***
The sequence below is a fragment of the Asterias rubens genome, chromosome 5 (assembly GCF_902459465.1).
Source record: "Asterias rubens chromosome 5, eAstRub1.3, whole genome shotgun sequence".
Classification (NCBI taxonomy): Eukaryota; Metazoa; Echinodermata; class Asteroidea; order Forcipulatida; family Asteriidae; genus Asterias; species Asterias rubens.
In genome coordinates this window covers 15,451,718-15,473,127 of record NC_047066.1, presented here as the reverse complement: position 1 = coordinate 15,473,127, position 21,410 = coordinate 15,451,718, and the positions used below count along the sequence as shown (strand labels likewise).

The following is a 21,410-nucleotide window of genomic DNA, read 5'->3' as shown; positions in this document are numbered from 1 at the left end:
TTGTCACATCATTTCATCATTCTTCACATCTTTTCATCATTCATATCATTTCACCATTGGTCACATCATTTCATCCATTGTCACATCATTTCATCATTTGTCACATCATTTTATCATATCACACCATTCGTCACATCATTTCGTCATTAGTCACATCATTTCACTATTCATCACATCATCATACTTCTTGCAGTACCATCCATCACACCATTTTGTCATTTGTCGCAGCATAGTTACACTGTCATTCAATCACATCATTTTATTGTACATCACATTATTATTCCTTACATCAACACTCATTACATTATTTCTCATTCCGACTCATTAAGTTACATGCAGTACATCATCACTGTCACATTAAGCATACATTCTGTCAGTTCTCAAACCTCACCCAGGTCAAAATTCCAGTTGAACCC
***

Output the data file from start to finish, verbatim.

The sequence below is a fragment of the Asterias rubens genome, chromosome 5 (assembly GCF_902459465.1).
Source record: "Asterias rubens chromosome 5, eAstRub1.3, whole genome shotgun sequence".
Classification (NCBI taxonomy): Eukaryota; Metazoa; Echinodermata; class Asteroidea; order Forcipulatida; family Asteriidae; genus Asterias; species Asterias rubens.
In genome coordinates this window covers 15,451,718-15,473,127 of record NC_047066.1, presented here as the reverse complement: position 1 = coordinate 15,473,127, position 21,410 = coordinate 15,451,718, and the positions used below count along the sequence as shown (strand labels likewise).

The following is a 21,410-nucleotide window of genomic DNA, read 5'->3' as shown; positions in this document are numbered from 1 at the left end:
TTGTCACATCATTTCATCATTCTTCACATCTTTTCATCATTCATATCATTTCACCATTGGTCACATCATTTCATCCATTGTCACATCATTTCATCATTTGTCACATCATTTTATCATATCACACCATTCGTCACATCATTTCGTCATTAGTCACATCATTTCACTATTCATCACATCATCATACTTCTTGCAGTACCATCCATCACACCATTTTGTCATTTGTCGCAGCATAGTTACACTGTCATTCAATCACATCATTTTATTGTACATCACATTATTATTCCTTACATCAACACTCATTACATTATTTCTCATTCCGACTCATTAAGTTACATGCAGTACATCATCACTGTCACATTAAGCATACATTCTGTCAGTTCTCAAACCTCACCCAGGTCAAAATTCCAGTTGAACCC